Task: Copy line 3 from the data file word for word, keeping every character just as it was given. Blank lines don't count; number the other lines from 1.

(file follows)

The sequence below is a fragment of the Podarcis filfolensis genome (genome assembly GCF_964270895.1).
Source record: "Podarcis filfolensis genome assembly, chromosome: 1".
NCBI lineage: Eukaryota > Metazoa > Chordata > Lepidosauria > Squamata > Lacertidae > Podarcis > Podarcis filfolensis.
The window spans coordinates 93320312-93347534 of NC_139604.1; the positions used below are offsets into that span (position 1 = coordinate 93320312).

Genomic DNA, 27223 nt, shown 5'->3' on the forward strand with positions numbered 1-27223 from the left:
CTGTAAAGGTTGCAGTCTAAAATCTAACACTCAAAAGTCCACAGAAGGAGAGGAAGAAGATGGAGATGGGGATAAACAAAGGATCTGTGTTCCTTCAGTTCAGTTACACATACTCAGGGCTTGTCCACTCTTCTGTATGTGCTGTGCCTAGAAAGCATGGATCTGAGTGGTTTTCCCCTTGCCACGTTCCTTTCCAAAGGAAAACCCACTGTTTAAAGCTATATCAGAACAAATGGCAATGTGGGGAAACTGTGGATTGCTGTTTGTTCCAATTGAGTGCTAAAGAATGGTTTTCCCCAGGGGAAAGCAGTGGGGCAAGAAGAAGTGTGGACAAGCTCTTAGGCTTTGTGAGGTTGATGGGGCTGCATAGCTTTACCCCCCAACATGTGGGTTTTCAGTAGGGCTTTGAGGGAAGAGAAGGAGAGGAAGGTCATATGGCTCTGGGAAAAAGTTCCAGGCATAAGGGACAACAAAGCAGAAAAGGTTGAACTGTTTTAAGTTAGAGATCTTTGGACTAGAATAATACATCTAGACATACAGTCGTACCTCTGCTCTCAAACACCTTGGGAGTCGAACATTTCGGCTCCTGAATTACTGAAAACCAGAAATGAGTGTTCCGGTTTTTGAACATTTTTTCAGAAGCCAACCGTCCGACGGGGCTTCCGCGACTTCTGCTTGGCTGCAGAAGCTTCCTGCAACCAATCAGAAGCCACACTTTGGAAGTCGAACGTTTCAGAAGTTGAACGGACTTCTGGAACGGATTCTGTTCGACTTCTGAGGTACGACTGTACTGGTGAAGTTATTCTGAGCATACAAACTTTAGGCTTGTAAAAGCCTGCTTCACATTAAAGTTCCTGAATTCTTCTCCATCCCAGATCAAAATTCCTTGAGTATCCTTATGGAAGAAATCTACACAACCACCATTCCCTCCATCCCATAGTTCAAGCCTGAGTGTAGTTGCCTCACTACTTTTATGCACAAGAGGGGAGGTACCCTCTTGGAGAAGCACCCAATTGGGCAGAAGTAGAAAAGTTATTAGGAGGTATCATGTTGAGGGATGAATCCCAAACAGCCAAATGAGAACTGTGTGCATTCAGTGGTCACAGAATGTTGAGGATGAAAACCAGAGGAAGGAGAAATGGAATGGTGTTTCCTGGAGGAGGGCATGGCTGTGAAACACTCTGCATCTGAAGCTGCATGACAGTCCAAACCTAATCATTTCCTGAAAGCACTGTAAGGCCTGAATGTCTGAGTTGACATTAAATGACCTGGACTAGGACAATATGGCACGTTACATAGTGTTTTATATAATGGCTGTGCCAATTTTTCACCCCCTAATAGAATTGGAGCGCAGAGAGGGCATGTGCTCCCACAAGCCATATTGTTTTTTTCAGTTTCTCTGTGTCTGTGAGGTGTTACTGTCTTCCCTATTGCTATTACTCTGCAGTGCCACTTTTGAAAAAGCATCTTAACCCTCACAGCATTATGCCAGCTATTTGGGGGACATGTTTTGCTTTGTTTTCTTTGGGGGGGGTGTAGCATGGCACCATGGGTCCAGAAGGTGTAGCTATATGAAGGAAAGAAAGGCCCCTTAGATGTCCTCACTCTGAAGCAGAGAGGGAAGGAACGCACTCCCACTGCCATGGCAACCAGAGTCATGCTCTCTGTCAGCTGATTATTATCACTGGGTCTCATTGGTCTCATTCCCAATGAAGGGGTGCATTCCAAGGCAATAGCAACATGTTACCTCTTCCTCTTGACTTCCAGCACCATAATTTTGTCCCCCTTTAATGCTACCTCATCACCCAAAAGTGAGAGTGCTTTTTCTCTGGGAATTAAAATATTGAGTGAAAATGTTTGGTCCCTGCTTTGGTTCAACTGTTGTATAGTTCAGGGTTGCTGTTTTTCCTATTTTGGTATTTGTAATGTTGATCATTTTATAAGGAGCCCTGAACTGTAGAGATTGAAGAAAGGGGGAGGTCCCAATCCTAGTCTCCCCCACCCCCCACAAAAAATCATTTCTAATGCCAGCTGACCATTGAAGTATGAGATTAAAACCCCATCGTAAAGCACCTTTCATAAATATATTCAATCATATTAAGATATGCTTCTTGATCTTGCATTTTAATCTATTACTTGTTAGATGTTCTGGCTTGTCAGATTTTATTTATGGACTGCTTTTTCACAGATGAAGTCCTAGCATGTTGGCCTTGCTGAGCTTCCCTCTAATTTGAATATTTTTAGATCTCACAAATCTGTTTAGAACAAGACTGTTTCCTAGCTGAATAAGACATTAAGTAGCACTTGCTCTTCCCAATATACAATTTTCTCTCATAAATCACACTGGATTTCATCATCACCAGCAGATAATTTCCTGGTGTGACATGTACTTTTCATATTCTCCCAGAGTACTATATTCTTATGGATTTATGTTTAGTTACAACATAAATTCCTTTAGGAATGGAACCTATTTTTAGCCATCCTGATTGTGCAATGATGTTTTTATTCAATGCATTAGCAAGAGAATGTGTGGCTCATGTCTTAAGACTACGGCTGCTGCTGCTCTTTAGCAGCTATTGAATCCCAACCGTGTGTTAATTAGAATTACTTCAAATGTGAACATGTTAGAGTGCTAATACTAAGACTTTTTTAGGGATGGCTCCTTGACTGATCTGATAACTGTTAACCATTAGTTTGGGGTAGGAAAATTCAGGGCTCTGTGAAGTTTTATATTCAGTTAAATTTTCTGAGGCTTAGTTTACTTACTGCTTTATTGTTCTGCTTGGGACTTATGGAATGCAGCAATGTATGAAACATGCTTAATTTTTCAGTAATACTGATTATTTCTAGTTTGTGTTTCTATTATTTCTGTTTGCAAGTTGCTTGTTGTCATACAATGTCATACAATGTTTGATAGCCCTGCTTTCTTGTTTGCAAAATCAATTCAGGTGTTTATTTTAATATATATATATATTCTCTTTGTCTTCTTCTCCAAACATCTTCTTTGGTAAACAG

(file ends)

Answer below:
NCBI lineage: Eukaryota > Metazoa > Chordata > Lepidosauria > Squamata > Lacertidae > Podarcis > Podarcis filfolensis.